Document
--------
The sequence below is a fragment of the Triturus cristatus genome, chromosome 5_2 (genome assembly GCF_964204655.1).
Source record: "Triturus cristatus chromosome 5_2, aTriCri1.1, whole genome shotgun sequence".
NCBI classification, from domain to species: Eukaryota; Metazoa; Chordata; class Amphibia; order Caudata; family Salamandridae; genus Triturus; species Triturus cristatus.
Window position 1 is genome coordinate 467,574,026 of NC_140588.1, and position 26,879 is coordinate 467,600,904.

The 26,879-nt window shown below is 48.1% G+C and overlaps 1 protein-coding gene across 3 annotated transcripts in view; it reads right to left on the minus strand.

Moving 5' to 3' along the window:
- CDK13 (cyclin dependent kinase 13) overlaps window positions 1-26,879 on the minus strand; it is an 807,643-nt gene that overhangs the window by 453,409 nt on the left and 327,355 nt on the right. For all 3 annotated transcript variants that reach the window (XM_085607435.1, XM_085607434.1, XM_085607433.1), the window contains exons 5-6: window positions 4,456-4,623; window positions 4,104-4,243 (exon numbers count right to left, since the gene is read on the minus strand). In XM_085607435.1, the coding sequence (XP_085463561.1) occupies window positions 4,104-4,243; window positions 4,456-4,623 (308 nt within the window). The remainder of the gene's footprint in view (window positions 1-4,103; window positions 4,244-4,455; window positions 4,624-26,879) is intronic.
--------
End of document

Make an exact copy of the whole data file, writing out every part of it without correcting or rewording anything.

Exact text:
The sequence below is a fragment of the Triturus cristatus genome, chromosome 5_2 (genome assembly GCF_964204655.1).
Source record: "Triturus cristatus chromosome 5_2, aTriCri1.1, whole genome shotgun sequence".
NCBI classification, from domain to species: Eukaryota; Metazoa; Chordata; class Amphibia; order Caudata; family Salamandridae; genus Triturus; species Triturus cristatus.
Window position 1 is genome coordinate 467,574,026 of NC_140588.1, and position 26,879 is coordinate 467,600,904.

The 26,879-nt window shown below is 48.1% G+C and overlaps 1 protein-coding gene across 3 annotated transcripts in view; it reads right to left on the minus strand.

Moving 5' to 3' along the window:
- CDK13 (cyclin dependent kinase 13) overlaps window positions 1-26,879 on the minus strand; it is an 807,643-nt gene that overhangs the window by 453,409 nt on the left and 327,355 nt on the right. For all 3 annotated transcript variants that reach the window (XM_085607435.1, XM_085607434.1, XM_085607433.1), the window contains exons 5-6: window positions 4,456-4,623; window positions 4,104-4,243 (exon numbers count right to left, since the gene is read on the minus strand). In XM_085607435.1, the coding sequence (XP_085463561.1) occupies window positions 4,104-4,243; window positions 4,456-4,623 (308 nt within the window). The remainder of the gene's footprint in view (window positions 1-4,103; window positions 4,244-4,455; window positions 4,624-26,879) is intronic.